The bigger issue at play here is the labor unions representing the airline industry, namely the Air Line Pilots Association. ALPA represents the likes of United and Delta but they also represent regional carriers such as ExpressJet and American Eagle. That means that a single union is representing both the main labor group as well as the outsourced contractors. It’d be like if one union represented Apple employees in Cupertino as well as the kids in China who actually assemble the iPhone.
So if young kids with stars in the their eyes and dreams of flying a jet keep taking these jobs which require $100K+ in training to obtain and pay only $20-30K annually, the companies never have any incentive to change the now status quo. More and more flying will go from the mainline carriers to the regional ones and before you know it regional airlines will be flying even larger aircraft for even less money. The nature of having a majority of labor operating as contractors is that management can play one side of the other.
I used to fly the Dash 8 for Colgan Air which is a company that doesn’t exist anymore because we negotiated a contract which paid us somewhat reputable wages (first year FO pay was $27/hr compared to $22 at most airlines). I’m simplifying here, but this made the contract under which we operated those aircraft unsustainable and the company went out of business. Those aircraft are still flying on behalf of United Express but now by Republic Airlines who pay their pilots much less. If Republic were to ever sign a new contract improving their pilots’ pay or quality of life they would quickly have that flying stripped as well, all of those pilots would lose their jobs, and it would go to the next airline who offered to do it for a dollar cheaper. PSA just signed a new contract taking ridiculous pay cuts in exchange for new aircraft and more flying. There is no way to view this but a race to the bottom. As long as someone else is willing to do it for cheaper, everyone’s job is at stake. It’s a Pandora’s Box that once you open you can’t close. Eventually as this trend continues suddenly there’s no good jobs left. All of the jobs, from turboprops to 777s, are “shit jobs.”
This is the path down which the industry is headed and until young pilots make a stand and refuse to work for less than they’re worth, it will continue. If I’m being too harsh with their dreams it’s because if someone’s not, their dreams will eventually become untenable and nonexistent.
Going to Wegmans. Supposed to get a foot of snow tonight.
I got called over to a crazy busy sector this afternoon for one of the few duties I’m qualified thus far to do on my own and without supervision. A flight plan had completely bombed out, or disappeared entirely from the computer, and the controller working the sector was way too busy to reenter it himself. I sprung into action, plugged in my headset, and turned on the frequencies just in time to copy the information I needed which the controller solicited from the pilots.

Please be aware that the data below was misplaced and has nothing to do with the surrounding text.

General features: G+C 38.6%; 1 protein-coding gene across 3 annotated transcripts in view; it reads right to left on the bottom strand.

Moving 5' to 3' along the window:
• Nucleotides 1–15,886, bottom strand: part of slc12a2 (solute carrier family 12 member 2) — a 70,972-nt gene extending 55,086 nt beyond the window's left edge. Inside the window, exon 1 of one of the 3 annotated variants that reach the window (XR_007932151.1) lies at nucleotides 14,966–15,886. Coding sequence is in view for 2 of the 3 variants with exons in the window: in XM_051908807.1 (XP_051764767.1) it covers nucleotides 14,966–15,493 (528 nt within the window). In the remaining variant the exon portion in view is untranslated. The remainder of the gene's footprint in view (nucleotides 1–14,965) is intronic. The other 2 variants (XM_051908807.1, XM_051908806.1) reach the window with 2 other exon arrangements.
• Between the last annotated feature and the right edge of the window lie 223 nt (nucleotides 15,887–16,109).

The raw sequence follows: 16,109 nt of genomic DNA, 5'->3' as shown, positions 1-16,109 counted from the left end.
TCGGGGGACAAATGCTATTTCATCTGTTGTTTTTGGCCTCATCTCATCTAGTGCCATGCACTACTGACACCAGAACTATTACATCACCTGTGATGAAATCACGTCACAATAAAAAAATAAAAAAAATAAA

It was a military G5 landing in the DC metro area and the first thing that came to mind was to break out my Matthew McConaughey impression from Tropic Thunder and say, “You’re talking about a G5…airplane?”
maxk asked: I was reading through your blog and see that you used to fly caravans.... Just wondering how they handle... I've heard it's like flying a 172 on steroids.
Looking back it was the biggest and most powerful thing I had ever flown at the time, but that’s not really saying much. I did all of my training and instructing in Piper products so I’ve only actually flown a 172 the two times I’ve rented one, but essentially yeah, the Caravan flies like a big GA plane. Really simple, really forgiving, intuitive, easy to fly. It sit’s pretty high up off the ground (about as high as the CRJ200, really) which took some getting used to. In hindsight it’s actually really slow and under powered compared to the planes I flew after. Steroids is a stretch…A 172 on muscle milk, perhaps. We’d pull the prop back for passenger comfort and we were lucky to do 140 knots. With everything full forward it’d do 150 in level flight, and redline was 175, but you could only do that going downhill. The coolest thing about the airplane was the white arc went all the way to the redline so you could put on the first notch of flaps at 175 knots. Going into O’Hare they’d ask us to keep our speed up so we’d do 175 to the fence, throw on flaps 10, power to idle, and when the prop drops below 400 RPM it flat pitches and creates a wicked speed brake effect. Put on the rest of the flaps going through 150 and 125 and we’d go from redline to a full stop in only about 800 feet of runway. Usually those sort of landings were reserved for the empty legs because they could get a little violent.
Also that plane holds a shit ton of ice. More ice than I ever thought could come out of a cloud.
The real question is did I bring this as a mid morning snack specifically to make a subtle dick joke to those seated around me in the break room.
There’s a white dry-erase board at the gym where people can write their accomplishments for the day. People usually put things like how far they ran or how much they lifted but twice now someone has written “I had a 20 piece McNuggets for breakfast.”